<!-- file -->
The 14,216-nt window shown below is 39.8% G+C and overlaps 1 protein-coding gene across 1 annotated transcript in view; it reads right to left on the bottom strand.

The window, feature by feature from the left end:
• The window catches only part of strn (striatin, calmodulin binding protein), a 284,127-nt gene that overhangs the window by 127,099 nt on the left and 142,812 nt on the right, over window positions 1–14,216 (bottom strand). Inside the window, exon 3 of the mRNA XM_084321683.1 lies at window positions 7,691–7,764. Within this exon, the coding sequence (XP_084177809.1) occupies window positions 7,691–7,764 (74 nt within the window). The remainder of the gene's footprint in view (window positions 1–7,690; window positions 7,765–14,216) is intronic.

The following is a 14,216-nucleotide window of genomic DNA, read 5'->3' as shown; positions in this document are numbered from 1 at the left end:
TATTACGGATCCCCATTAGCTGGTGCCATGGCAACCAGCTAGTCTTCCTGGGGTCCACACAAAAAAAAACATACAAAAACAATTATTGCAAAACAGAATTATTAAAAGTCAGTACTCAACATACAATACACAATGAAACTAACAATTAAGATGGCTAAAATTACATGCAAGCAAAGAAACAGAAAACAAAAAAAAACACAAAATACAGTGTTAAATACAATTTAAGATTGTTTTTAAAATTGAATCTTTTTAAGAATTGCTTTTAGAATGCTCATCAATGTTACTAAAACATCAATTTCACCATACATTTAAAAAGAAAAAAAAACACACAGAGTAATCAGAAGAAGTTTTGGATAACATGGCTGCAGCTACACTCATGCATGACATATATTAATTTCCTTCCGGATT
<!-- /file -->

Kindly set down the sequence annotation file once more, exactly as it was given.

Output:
The 14,216-nt window shown below is 39.8% G+C and overlaps 1 protein-coding gene across 1 annotated transcript in view; it reads right to left on the bottom strand.

The window, feature by feature from the left end:
• The window catches only part of strn (striatin, calmodulin binding protein), a 284,127-nt gene that overhangs the window by 127,099 nt on the left and 142,812 nt on the right, over window positions 1–14,216 (bottom strand). Inside the window, exon 3 of the mRNA XM_084321683.1 lies at window positions 7,691–7,764. Within this exon, the coding sequence (XP_084177809.1) occupies window positions 7,691–7,764 (74 nt within the window). The remainder of the gene's footprint in view (window positions 1–7,690; window positions 7,765–14,216) is intronic.

The following is a 14,216-nucleotide window of genomic DNA, read 5'->3' as shown; positions in this document are numbered from 1 at the left end:
TATTACGGATCCCCATTAGCTGGTGCCATGGCAACCAGCTAGTCTTCCTGGGGTCCACACAAAAAAAAACATACAAAAACAATTATTGCAAAACAGAATTATTAAAAGTCAGTACTCAACATACAATACACAATGAAACTAACAATTAAGATGGCTAAAATTACATGCAAGCAAAGAAACAGAAAACAAAAAAAAACACAAAATACAGTGTTAAATACAATTTAAGATTGTTTTTAAAATTGAATCTTTTTAAGAATTGCTTTTAGAATGCTCATCAATGTTACTAAAACATCAATTTCACCATACATTTAAAAAGAAAAAAAAACACACAGAGTAATCAGAAGAAGTTTTGGATAACATGGCTGCAGCTACACTCATGCATGACATATATTAATTTCCTTCCGGATT